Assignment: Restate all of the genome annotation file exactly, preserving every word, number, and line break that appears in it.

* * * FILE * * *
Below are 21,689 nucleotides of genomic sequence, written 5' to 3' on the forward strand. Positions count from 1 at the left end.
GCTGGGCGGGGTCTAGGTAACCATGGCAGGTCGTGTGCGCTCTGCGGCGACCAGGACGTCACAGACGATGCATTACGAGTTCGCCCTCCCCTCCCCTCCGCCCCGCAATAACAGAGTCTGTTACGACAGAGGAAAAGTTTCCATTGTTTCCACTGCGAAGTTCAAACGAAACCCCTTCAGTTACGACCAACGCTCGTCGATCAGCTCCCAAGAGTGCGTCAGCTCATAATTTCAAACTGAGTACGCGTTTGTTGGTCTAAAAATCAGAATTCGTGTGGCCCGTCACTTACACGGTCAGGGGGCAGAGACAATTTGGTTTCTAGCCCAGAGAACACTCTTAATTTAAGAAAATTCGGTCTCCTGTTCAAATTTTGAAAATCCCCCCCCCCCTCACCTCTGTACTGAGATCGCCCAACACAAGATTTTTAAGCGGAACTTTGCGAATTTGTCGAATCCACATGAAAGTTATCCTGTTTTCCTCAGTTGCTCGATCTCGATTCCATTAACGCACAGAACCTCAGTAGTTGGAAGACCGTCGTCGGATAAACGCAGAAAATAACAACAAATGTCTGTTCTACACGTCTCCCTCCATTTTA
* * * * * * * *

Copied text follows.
Below are 21,689 nucleotides of genomic sequence, written 5' to 3' on the forward strand. Positions count from 1 at the left end.
GCTGGGCGGGGTCTAGGTAACCATGGCAGGTCGTGTGCGCTCTGCGGCGACCAGGACGTCACAGACGATGCATTACGAGTTCGCCCTCCCCTCCCCTCCGCCCCGCAATAACAGAGTCTGTTACGACAGAGGAAAAGTTTCCATTGTTTCCACTGCGAAGTTCAAACGAAACCCCTTCAGTTACGACCAACGCTCGTCGATCAGCTCCCAAGAGTGCGTCAGCTCATAATTTCAAACTGAGTACGCGTTTGTTGGTCTAAAAATCAGAATTCGTGTGGCCCGTCACTTACACGGTCAGGGGGCAGAGACAATTTGGTTTCTAGCCCAGAGAACACTCTTAATTTAAGAAAATTCGGTCTCCTGTTCAAATTTTGAAAATCCCCCCCCCCCTCACCTCTGTACTGAGATCGCCCAACACAAGATTTTTAAGCGGAACTTTGCGAATTTGTCGAATCCACATGAAAGTTATCCTGTTTTCCTCAGTTGCTCGATCTCGATTCCATTAACGCACAGAACCTCAGTAGTTGGAAGACCGTCGTCGGATAAACGCAGAAAATAACAACAAATGTCTGTTCTACACGTCTCCCTCCATTTTA